Canku Ota - A Newsletter Celebrating Native America
January 29, 2000 - Issue 02

The Little Rabbit Who Talked too Much
Retold by Little Jumper from Indian Campfire Tales by W.S. Phillips

One time, long ago, there was a little rabbit and her coat was gleaming white, and so she was called Little White Rabbit. She liked to visit her Grandmother who lived in a lodge on the edge of a big wood.

One day, as she was starting home from her grandmother's lodge, she met a stranger she had never known before - a big lynx. He sang this song to her:

Tell me, little one,
Why are your ears thin like leather?
All thin and straight your ears are,
All thin and straight.
Why is this so, little White one?

Little White Rabbit was so afraid of this stranger and his big green eyes that she crouched flat to the ground and said, "E! E! E!". Then she ran back to her grandmother as fast as she could.

"Oh Grandmother!!" she said, "I met a stranger, a spotted one with green eyes and fringe on his ears! He want to know why my ears are thin and straight!"

"Ho, that must be the lynx. He is bad fellow," said her grandmother. "Run back and if you see the stranger, tell him that your uncles fixed your ears that way when they came from the South. Tell him only that! Do not say anything more, but run!"

Little White Rabbit ran back the same way to go home and there was the lynx again so Little White Rabbit sang this song:

My uncles came from the South
and they fixed my ears that way:
My uncles fixed my nice long ears
when they came from the South.

Little White Rabbit would have started home then but the lynx stared at her with his big green eyes and sang:

Where, pretty white one,
Where do you go?
Where, pretty white one,
Where do you go?

Little White Rabbit was so frightened that she again said "E! E! E!" and ran back to her grandmother again as fast as she could run. "Oh, Grandmother," she said, "the spotted stranger wants to know where I am going. I am afraid of the spotted one!"

"Ho!" said her grandmother, "you should be afraid of that stranger. Go back and if you see him again tell him you are going home. Tell him only that! Do not say more, but run!"

Little White Rabbit went back to go home and there was the stranger waiting again. But instead of repeating only her grandmother's words, only what her grandmother said, Little White Rabbit sang:

To the point of Land I go,
for there is where my home is.
To the Point of Land,
there I am going, where I live.

Then Little White Rabbit laid her ears flat back on her shoulders and started on, but the lynx stared at her with those green eyes and sang this song:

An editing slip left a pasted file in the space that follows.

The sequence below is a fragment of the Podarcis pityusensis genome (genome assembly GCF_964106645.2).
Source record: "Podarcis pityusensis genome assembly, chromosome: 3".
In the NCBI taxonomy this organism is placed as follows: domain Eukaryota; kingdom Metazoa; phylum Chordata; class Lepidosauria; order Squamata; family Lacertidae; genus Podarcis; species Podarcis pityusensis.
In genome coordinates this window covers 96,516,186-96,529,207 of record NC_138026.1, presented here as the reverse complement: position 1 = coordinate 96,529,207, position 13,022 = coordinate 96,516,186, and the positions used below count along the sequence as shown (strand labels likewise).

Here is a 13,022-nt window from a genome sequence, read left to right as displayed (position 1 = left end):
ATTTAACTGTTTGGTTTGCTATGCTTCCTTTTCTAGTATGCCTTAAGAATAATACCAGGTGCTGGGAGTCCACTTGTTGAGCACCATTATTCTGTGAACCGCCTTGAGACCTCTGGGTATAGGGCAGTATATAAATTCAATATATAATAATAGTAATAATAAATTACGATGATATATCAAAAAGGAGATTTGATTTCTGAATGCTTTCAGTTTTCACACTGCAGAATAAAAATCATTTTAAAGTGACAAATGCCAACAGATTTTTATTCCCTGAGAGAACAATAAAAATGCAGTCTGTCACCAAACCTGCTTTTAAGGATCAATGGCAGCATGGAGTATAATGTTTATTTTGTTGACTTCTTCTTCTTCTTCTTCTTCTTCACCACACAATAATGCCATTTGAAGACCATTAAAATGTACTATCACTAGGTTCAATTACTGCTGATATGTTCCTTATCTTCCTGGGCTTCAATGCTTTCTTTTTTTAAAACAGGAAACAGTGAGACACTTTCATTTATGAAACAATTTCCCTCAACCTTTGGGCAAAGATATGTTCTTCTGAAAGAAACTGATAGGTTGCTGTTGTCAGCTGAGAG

Why, why do you run away, pretty one?
Stay, pretty white one.
Tell me how you run so fast.
Tell me how you keep your feet so dry.

Little White Rabbit was even more afraid now, more than ever before and she said "E! E! E!" and she ran back to her grandmother. She said "Oh, Grandmother, I am very afraid! The spotted one wants to know how I can run so fast!. He wants to know how I keep my feet so dry!"

"Ho!" said her grandmother, "do not mind the lynx, he is not to be trusted, we do not know him as a friend. He is a stranger. Do not listen to him but run home to your mother. The lynx is only bad, an idle one who is not good to listen to or be with. He is not to be trusted!

So Little White Rabbit ran away just as fast as she could toward home. She did not see the lynx anywhere as she ran home, so she began to feel safe. She hurried along the path wishing she were safe at home with her mother on the Point of Land. Nowhere was she able to see the spotted one with those big green eyes and fringed ears.

But the lynx knew where she was going, for Little White Rabbit had told him. She had told him more than her grandmother has said to tell him! She had told him where she lived! Because the lynx was told more than he should know, he was able to slip through the brush unseen and he quietly hid in the grass on the Point of Land, very very close to Little White Rabbit's home. And when Little White Rabbit came along the lynx jumped out and ate Little White Rabbit all up to the very last bit. And Little White Rabbit never was seen again! No one ever knew what happened to her that day! So it is told!

And so now you can see, it is not good to stop and talk to strange ones, but rather one must say very little or nothing to strange ones and run away to safety!

 Here's a picture of the rabbit for you to print, connect the dots, and color.

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